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Fall 2009 Table of Contents
Versión Español de este artículo (Spanish Version)

By Chris Montgomery, TSBVI Outreach deafblind educational consultant and summer enrichment instructor, & Holly Cooper, TSBVI Outreach deafblind educational consultant

Abstract: The authors describe a two-week-long summer school session consisting entirely of students with deafblindness. Specially designed instructional opportunities included grocery shopping, going to restaurants, visiting an ice cream making store, and visiting a zoo. These activities were used as opportunities for concept development; learning appropriate vocabulary and symbols; practicing orientation and mobility skills; making lists and creating experience books; and choice making. Opportunities for staff development and parent training were also included. Keywords: deafblind, summer program, expanded core curriculum, communication

In this age of inclusion of students with the environment and people. In some casdisabilities in the least restrictive environ-es this process is facilitated by an interment, is there a need for a special class for vener, in some cases a paraprofessional, students with deafblindness? The unique and in some cases the teacher. All too of-needs of such students lead us to believe ten, individuals with deafblindness do not the answer is yes. The key to quality pro-have access to appropriate intervention, so gramming for individuals with combined we at the Texas Deafblind Project and TS-hearing and vision impairments is the con-BVI Special Programs collaborated to decept of intervention. Intervention is the velop a special summer school program for process which allows an individual who is some select students with deafblindness deafblind to receive non-distorted informa-to provide a time of high quality programtion such that he or she can interact with ming. We also worked to develop a model program in which parents and educational team members could observe and learn.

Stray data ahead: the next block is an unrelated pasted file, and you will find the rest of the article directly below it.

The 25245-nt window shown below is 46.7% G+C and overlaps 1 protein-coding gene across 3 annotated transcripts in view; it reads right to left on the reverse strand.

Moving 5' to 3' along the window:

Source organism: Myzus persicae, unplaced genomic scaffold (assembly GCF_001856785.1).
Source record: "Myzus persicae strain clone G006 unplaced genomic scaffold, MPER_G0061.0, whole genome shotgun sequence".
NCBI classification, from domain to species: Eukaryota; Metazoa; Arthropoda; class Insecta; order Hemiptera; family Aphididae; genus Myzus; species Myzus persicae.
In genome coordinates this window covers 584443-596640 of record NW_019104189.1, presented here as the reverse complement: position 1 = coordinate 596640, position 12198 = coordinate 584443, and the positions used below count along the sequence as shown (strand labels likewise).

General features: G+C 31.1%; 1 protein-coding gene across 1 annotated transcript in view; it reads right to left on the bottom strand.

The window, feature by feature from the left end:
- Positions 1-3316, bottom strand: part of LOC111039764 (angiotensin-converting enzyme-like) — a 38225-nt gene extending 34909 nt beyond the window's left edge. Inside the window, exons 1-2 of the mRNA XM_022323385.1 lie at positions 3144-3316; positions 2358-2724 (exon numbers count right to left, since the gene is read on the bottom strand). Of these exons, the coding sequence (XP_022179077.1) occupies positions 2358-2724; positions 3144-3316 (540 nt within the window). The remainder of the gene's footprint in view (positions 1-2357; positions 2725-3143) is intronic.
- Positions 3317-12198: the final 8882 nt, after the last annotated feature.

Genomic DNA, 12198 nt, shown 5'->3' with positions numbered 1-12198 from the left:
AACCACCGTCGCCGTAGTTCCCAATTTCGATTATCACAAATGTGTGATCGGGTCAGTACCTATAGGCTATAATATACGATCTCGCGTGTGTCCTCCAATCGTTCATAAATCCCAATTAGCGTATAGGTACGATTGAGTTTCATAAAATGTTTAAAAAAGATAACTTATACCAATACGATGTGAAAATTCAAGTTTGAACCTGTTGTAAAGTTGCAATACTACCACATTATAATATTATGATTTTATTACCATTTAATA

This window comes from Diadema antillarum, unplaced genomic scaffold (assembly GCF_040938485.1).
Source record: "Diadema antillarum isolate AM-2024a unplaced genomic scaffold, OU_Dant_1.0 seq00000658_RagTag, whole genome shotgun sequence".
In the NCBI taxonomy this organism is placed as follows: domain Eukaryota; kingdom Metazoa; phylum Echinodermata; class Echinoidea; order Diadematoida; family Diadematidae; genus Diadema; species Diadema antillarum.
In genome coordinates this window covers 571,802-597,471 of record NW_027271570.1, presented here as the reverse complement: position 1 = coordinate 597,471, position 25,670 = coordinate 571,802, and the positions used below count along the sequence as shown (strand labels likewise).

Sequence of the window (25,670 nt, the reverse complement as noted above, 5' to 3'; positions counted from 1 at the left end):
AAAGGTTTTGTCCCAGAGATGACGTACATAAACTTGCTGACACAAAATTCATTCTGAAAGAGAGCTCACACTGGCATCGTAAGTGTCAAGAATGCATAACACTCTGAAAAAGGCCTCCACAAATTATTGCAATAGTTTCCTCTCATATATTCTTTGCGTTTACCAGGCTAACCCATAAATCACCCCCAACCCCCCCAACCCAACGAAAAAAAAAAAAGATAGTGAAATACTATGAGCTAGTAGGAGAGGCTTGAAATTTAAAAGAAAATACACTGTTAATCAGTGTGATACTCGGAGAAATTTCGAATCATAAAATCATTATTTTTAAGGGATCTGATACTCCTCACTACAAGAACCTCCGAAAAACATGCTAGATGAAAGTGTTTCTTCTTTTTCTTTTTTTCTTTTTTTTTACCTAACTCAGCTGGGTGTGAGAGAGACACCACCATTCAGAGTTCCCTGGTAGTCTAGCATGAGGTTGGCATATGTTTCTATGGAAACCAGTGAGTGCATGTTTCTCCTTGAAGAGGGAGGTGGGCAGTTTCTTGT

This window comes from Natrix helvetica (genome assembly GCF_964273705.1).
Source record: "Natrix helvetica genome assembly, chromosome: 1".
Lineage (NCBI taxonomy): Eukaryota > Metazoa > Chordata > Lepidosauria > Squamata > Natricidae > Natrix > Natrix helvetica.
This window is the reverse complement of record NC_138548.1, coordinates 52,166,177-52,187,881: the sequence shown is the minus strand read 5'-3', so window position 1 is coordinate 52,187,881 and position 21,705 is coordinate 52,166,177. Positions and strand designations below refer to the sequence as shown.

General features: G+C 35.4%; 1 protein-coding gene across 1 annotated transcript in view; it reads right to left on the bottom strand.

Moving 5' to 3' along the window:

This is the second year Chris Montgomery has organized and taught this special summer session for students with deaf-blindness. We believe this program has improved every year and provided many opportunities for learning that students would not have otherwise had. This program was developed with the philosophy that all students with deafblindness benefit greatly from experiential learning situations, situations that involve activities in which the student can learn by doing. Many off-campus trips were included in the instructional day to make use of the community as a tool for discovery and experiential learning. These experiences were then used as a way to increase topics for literacy skills, build concept development, and provide opportunities for conversation. The aim was to provide, and further refine, good communication system models (including calendars, routines, and conversational strategies) that might give family members and teachers of deafblind students some tips and new ideas to implement at home.

Each school day began in the dormitory with students participating in cooking their breakfasts. Students then walked a sometimes challenging route to their classroom, following temporary construction fences and avoiding obstacles that sometimes varied from day to day. In the classroom students previewed their schedule for the day using objects, drawings, printed words or tactile symbols. School-based activities included cooking, art, and physical education.

Classroom work infused literacy into the expanded core curriculum, particularly activities of daily living. Students in this small class had a wide range of abilities from a student with functional mastery of reading and use of the internet to a student whose primary goal was to improve his emerging communication and social skills. Students discussed foods they wanted to prepare, searched the internet for recipes, developed a shopping list, planned a budget, and went shopping to purchase the items. Activities were used to facilitate the development of concepts and tie concepts to spoken, signed and written vocabulary. Planning included the creation of lists using print and object symbols. Follow up instruction involved staff and students creating experience books in which they described the activity and their role in it. Books were made with print and pictures as well as with braille, tactile symbols and objects and artifacts gathered during events.